Focus Glass - Neil Pickthall makes wonderful dichoric glass items from large mirrors and platters all the way down to buttons.... yes ... buttons! I picked up a few buttons but wished I had also spent more time in his booth with the pendants and platters after I saw what others had purchased. I needed to get back to the fish pond so only made a cursory trip and I would be glad to see his stuff in other venues... or I could just go on-line and blow my credit card balance that way! Here's a shot of the buttons I picked up and the picture really doesn't do them justice:
Seditious Seraphim - This was a booth full of crazy stuff... silks and beads and cottons and cords and trims and lots of other stuff. Based in Corpus Christi, the two women in the booth were people I'd love to know. Wearable art is deifnitely their thing and I wish their etsy store and website had just some of the things they were offering at the Quilt Show. I picked up some silk, cords and beads for a very small cost. These bits will probably make it into my next Embellisher project. Taylor Stephens, the owner, taught at the International Quilt Festival last year and I hope she comes back. I think her classes would appeal to anyone who is looking for another creative outlet.

Paula's Primitives - This double booth had everything you coud want for rug hooking with strips of woven wool fabric. Although knitting does not seem to be their bag I did pick up a couple of sets of wonderful knitting needles and had a moment to notice that they had some lovely yarns. Most of their offerings were of wool yardage or kits for rug hooking. They do have a store front in Dayton (just down the road from here) but it is not open on a regular basis. Maybe my knitting buddies and I will need to take a field trip there and see if we can change their minds. It's worth a try to have another source of good yarn available locally.

I don't think Kingwood is unusual to have such diverse vendors at a quilt show. Next time you think about shopping at a quilt show be prepared to find some non-quilting vendors and give them your business. You'll be glad you did!
BTW - thanks to the incomparable Ms M for the selection of these vendors - I am so glad she sought out these people to have at our show. I hope the next vendor chairman will also seek out the unusual and not stick to typical quilting shops. Thanks M!

Sunday, May 3, 2009

Oh Joy! Oh Bliss!

The Kingwood Area Quilt Guild bi-annual Quilt Show is over and I have very mixed feelings about it all.

I organized the Fish Pond/Garage Sale part of the show and I keep wondering if there was more I could have done to sell guild cast offs for more money. I think I raised a lot of money... at least $1,500.00 but I can't help but wonder if there was a better way to do it.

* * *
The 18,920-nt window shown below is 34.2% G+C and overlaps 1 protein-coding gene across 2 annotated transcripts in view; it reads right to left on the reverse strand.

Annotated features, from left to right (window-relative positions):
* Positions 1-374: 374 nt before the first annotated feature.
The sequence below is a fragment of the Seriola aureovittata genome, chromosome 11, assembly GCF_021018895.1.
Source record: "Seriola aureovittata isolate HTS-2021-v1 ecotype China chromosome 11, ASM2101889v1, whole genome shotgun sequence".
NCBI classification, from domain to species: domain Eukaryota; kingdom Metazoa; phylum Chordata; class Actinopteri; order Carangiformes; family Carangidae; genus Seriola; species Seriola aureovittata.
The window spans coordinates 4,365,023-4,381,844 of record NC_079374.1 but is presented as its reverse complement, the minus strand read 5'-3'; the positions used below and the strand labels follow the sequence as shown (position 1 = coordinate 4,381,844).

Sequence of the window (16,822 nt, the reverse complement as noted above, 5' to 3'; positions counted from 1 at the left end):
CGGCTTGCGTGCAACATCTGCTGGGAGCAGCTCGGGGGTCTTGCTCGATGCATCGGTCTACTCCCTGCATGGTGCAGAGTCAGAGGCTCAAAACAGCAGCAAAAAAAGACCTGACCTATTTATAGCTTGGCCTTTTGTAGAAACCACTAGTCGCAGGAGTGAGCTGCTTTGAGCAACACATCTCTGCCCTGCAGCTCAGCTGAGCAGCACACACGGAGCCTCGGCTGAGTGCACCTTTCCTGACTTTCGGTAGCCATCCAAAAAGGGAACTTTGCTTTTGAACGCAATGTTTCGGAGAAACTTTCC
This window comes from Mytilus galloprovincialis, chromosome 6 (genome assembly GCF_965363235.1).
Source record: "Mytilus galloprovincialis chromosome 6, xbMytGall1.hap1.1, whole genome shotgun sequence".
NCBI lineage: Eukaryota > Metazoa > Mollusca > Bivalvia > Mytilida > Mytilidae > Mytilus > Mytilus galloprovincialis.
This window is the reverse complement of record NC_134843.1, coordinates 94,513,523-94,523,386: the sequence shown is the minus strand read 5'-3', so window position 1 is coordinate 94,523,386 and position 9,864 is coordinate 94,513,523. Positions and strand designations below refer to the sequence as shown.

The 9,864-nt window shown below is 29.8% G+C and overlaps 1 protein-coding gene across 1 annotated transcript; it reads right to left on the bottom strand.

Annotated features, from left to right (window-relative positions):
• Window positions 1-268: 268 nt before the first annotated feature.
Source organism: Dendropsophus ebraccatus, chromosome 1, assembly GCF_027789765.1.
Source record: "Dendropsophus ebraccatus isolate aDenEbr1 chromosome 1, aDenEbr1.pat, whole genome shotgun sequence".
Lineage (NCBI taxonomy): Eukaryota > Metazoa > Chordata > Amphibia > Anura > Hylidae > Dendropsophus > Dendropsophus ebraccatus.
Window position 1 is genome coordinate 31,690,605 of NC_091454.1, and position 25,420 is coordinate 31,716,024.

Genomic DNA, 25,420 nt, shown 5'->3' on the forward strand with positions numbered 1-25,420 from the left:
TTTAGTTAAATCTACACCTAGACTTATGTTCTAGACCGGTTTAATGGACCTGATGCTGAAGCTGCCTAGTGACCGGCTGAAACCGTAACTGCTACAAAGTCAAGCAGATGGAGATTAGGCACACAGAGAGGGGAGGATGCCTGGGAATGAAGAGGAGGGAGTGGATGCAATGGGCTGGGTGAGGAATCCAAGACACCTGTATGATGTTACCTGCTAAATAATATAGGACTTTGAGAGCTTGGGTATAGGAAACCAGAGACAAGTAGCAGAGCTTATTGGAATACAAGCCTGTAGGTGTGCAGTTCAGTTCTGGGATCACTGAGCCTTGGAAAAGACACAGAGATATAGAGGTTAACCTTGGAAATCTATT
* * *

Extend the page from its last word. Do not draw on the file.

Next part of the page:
I am VERY happy that it is all over. My dining room is empty of all the boxes and bins I had in there full of stuff. In the end about 50 boxes and bins went through this house to the store room and then to the Quilt Show.

The most positive note, besides raising a lot of money, is that I got rid of absolutely everything... right down to the bags we used to for scrap fabrics and for big grab bags. The final small box of scrap fabrics went to one of the charity sewing groups and the last six books came home with me of which only one is something I would not have bought.

I was lucky in that I got a lot of stuff from a past member's stash as it took some of the pressure off the rest of the guild to get me stuff. I don't know if we will ever have that much stuff the next tme we do this.

To make sure we have lots of stuff next time, I am thinking that every guild member could be asked to get a bin that they will use until the next show to gather their old magazines, books, scraps, dead projects and anything else the next Fish Pond chair can sell. Wtih over 100 potential donors that's a lot of stuff to sell off.

So I have been enjoying the joy and bliss of having my life back. I slept all thorugh the morning without once wondering if there was something I should be doing to prepare for the sale.

I do have one regret that it is all over... I no longer have an incredibe stash of reading material avaiable to me on a whim. I guess that is why one of the last things I did before going to set-up the tables of stuff, I went through the house looking for books and magazines that had migrated out of the dining room into the kitchen, the bathrooms and the bedrooms.

I don't miss that enough to volunteer to do it again!